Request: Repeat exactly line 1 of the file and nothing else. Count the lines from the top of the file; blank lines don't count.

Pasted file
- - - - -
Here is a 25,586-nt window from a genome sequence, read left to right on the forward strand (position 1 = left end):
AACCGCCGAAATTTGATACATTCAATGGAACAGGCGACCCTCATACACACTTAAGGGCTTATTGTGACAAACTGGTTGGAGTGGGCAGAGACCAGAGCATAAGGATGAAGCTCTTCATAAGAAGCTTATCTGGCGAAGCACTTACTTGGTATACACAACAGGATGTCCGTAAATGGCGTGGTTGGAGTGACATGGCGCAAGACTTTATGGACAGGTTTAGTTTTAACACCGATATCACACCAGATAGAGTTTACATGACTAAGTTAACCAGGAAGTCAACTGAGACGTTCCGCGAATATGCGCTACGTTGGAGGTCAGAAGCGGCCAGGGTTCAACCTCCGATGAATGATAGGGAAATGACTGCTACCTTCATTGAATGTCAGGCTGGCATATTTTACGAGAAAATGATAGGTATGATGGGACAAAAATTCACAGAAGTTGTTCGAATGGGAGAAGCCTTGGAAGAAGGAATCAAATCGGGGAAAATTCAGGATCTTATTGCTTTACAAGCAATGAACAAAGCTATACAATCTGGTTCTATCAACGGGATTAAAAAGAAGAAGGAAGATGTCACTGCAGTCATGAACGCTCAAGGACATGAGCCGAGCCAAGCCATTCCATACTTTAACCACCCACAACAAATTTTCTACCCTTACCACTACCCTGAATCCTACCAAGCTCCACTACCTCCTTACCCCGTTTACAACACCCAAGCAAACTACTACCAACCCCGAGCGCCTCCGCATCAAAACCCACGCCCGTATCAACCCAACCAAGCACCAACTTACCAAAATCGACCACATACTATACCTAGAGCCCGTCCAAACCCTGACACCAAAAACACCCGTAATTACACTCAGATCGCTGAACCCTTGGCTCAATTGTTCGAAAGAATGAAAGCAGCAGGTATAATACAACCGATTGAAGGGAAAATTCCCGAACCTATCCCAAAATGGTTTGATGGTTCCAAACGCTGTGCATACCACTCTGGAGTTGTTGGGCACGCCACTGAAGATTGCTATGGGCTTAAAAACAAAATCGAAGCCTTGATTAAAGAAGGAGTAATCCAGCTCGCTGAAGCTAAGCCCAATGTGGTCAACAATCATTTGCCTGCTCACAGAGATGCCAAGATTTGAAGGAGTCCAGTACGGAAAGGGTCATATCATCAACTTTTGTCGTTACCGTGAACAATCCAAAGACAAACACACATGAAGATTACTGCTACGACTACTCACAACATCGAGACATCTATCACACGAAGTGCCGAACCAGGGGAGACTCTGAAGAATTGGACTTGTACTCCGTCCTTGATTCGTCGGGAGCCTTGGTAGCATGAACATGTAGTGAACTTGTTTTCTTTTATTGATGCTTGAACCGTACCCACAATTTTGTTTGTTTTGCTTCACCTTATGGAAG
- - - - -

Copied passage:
Here is a 25,586-nt window from a genome sequence, read left to right on the forward strand (position 1 = left end):